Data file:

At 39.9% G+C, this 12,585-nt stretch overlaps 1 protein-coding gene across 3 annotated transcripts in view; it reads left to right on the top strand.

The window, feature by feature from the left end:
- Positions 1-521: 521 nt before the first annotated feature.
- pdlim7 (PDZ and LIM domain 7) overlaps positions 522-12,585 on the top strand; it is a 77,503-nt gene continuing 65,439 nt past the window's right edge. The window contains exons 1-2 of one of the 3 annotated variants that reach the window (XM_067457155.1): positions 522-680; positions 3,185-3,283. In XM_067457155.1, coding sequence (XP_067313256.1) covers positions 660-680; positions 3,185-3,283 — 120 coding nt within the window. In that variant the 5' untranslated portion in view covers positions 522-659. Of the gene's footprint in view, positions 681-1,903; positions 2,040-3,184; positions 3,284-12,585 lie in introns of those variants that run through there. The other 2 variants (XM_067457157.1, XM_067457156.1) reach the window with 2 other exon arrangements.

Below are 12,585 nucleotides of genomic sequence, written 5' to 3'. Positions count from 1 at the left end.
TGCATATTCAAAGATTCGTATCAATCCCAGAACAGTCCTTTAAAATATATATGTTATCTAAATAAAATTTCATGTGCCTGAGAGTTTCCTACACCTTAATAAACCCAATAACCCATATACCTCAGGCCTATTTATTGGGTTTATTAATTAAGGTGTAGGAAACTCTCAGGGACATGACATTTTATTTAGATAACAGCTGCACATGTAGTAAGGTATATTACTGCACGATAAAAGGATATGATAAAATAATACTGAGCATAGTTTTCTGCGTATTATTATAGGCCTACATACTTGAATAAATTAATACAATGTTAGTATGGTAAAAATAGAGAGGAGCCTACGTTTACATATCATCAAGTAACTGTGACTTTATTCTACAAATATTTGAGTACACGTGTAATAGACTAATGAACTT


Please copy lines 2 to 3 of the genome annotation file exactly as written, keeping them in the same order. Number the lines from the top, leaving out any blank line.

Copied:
The window, feature by feature from the left end:
- Positions 1-521: 521 nt before the first annotated feature.